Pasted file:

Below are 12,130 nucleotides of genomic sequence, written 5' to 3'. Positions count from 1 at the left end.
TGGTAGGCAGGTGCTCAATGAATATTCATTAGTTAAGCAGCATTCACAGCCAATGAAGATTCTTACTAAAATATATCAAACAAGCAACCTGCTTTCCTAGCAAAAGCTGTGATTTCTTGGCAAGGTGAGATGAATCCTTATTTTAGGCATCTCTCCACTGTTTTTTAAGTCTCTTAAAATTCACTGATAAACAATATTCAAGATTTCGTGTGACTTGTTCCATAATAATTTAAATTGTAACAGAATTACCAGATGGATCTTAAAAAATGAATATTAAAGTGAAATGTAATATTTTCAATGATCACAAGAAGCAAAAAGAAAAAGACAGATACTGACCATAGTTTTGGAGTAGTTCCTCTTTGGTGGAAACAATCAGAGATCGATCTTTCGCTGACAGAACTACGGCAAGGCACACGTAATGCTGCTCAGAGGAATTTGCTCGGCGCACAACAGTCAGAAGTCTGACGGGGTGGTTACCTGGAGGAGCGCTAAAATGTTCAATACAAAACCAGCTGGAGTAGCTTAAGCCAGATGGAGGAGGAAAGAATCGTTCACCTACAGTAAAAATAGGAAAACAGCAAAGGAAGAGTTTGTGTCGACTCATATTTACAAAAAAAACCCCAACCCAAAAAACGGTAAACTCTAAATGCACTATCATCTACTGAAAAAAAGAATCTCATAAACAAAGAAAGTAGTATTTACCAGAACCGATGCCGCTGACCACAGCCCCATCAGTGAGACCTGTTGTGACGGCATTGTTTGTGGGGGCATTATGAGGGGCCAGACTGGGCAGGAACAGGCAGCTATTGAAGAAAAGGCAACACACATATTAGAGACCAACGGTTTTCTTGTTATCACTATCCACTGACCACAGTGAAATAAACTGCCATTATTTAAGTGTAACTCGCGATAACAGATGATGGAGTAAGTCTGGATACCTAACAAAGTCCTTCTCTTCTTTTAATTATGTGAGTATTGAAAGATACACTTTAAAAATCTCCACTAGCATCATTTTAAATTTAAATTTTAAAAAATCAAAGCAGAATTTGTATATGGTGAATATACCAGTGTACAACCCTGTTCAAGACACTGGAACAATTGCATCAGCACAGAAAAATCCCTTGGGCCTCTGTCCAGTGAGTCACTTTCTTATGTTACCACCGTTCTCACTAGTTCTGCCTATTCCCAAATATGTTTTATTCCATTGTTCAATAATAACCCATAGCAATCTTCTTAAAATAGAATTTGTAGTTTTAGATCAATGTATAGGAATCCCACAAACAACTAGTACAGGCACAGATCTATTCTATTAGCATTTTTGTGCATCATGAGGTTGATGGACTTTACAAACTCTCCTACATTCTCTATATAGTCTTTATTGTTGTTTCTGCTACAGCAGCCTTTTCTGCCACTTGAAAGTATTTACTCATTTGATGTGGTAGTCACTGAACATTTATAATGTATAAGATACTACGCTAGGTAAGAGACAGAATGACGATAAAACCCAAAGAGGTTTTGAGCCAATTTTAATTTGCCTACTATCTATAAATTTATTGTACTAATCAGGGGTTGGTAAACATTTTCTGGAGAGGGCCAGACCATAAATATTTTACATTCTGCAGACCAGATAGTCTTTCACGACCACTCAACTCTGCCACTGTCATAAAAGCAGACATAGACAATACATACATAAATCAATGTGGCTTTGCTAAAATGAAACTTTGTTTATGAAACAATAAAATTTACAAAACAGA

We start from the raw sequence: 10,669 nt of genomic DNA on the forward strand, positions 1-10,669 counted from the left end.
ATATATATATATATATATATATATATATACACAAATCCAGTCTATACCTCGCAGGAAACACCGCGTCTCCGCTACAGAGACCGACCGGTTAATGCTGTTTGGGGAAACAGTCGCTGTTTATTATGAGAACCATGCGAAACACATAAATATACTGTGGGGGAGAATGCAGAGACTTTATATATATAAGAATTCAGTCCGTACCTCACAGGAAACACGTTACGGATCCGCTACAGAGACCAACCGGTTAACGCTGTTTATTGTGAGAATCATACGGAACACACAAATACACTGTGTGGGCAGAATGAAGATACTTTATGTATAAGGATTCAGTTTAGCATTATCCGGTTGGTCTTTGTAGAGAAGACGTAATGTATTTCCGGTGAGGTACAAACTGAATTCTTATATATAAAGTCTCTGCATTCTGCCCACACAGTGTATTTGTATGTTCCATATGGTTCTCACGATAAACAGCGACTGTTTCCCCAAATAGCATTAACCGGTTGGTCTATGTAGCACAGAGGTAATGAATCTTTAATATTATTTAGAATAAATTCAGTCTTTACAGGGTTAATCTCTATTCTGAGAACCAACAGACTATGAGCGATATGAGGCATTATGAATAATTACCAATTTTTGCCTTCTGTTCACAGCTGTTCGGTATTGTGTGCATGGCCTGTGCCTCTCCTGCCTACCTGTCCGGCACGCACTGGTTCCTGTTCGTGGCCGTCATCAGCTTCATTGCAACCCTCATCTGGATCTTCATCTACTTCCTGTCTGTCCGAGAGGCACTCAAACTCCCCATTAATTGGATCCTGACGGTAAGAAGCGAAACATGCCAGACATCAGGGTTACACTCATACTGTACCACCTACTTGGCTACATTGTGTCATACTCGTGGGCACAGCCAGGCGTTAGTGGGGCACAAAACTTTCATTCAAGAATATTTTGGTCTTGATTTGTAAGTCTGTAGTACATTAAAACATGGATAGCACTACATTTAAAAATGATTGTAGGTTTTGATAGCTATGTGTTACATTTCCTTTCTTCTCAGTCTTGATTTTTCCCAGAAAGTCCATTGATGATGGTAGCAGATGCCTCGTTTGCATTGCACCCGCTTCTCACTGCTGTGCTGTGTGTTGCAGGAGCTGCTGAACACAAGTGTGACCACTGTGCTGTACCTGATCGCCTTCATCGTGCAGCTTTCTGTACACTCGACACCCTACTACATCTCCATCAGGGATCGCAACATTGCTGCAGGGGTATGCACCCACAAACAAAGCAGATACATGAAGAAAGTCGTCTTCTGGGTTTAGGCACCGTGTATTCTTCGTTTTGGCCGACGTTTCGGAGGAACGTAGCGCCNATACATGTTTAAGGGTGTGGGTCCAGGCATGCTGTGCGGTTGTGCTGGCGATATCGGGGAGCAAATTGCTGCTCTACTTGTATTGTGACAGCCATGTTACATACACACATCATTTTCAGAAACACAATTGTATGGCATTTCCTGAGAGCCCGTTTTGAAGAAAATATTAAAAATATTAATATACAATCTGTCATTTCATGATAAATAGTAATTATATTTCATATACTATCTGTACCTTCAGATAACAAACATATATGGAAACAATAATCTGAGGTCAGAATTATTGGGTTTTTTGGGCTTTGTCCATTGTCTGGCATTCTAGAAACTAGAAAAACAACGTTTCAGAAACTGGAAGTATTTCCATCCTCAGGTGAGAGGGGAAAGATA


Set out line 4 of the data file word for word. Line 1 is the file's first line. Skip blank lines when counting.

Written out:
ATATATATATATATATATATATATATATACACAAATCCAGTCTATACCTCGCAGGAAACACCGCGTCTCCGCTACAGAGACCGACCGGTTAATGCTGTTTGGGGAAACAGTCGCTGTTTATTATGAGAACCATGCGAAACACATAAATATACTGTGGGGGAGAATGCAGAGACTTTATATATATAAGAATTCAGTCCGTACCTCACAGGAAACACGTTACGGATCCGCTACAGAGACCAACCGGTTAACGCTGTTTATTGTGAGAATCATACGGAACACACAAATACACTGTGTGGGCAGAATGAAGATACTTTATGTATAAGGATTCAGTTTAGCATTATCCGGTTGGTCTTTGTAGAGAAGACGTAATGTATTTCCGGTGAGGTACAAACTGAATTCTTATATATAAAGTCTCTGCATTCTGCCCACACAGTGTATTTGTATGTTCCATATGGTTCTCACGATAAACAGCGACTGTTTCCCCAAATAGCATTAACCGGTTGGTCTATGTAGCACAGAGGTAATGAATCTTTAATATTATTTAGAATAAATTCAGTCTTTACAGGGTTAATCTCTATTCTGAGAACCAACAGACTATGAGCGATATGAGGCATTATGAATAATTACCAATTTTTGCCTTCTGTTCACAGCTGTTCGGTATTGTGTGCATGGCCTGTGCCTCTCCTGCCTACCTGTCCGGCACGCACTGGTTCCTGTTCGTGGCCGTCATCAGCTTCATTGCAACCCTCATCTGGATCTTCATCTACTTCCTGTCTGTCCGAGAGGCACTCAAACTCCCCATTAATTGGATCCTGACGGTAAGAAGCGAAACATGCCAGACATCAGGGTTACACTCATACTGTACCACCTACTTGGCTACATTGTGTCATACTCGTGGGCACAGCCAGGCGTTAGTGGGGCACAAAACTTTCATTCAAGAATATTTTGGTCTTGATTTGTAAGTCTGTAGTACATTAAAACATGGATAGCACTACATTTAAAAATGATTGTAGGTTTTGATAGCTATGTGTTACATTTCCTTTCTTCTCAGTCTTGATTTTTCCCAGAAAGTCCATTGATGATGGTAGCAGATGCCTCGTTTGCATTGCACCCGCTTCTCACTGCTGTGCTGTGTGTTGCAGGAGCTGCTGAACACAAGTGTGACCACTGTGCTGTACCTGATCGCCTTCATCGTGCAGCTTTCTGTACACTCGACACCCTACTACATCTCCATCAGGGATCGCAACATTGCTGCAGGGGTATGCACCCACAAACAAAGCAGATACATGAAGAAAGTCGTCTTCTGGGTTTAGGCACCGTGTATTCTTCGTTTTGGCCGACGTTTCGGAGGAACGTAGCGCCNATACATGTTTAAGGGTGTGGGTCCAGGCATGCTGTGCGGTTGTGCTGGCGATATCGGGGAGCAAATTGCTGCTCTACTTGTATTGTGACAGCCATGTTACATACACACATCATTTTCAGAAACACAATTGTATGGCATTTCCTGAGAGCCCGTTTTGAAGAAAATATTAAAAATATTAATATACAATCTGTCATTTCATGATAAATAGTAATTATATTTCATATACTATCTGTACCTTCAGATAACAAACATATATGGAAACAATAATCTGAGGTCAGAATTATTGGGTTTTTTGGGCTTTGTCCATTGTCTGGCATTCTAGAAACTAGAAAAACAACGTTTCAGAAACTGGAAGTATTTCCATCCTCAGGTGAGAGGGGAAAGATA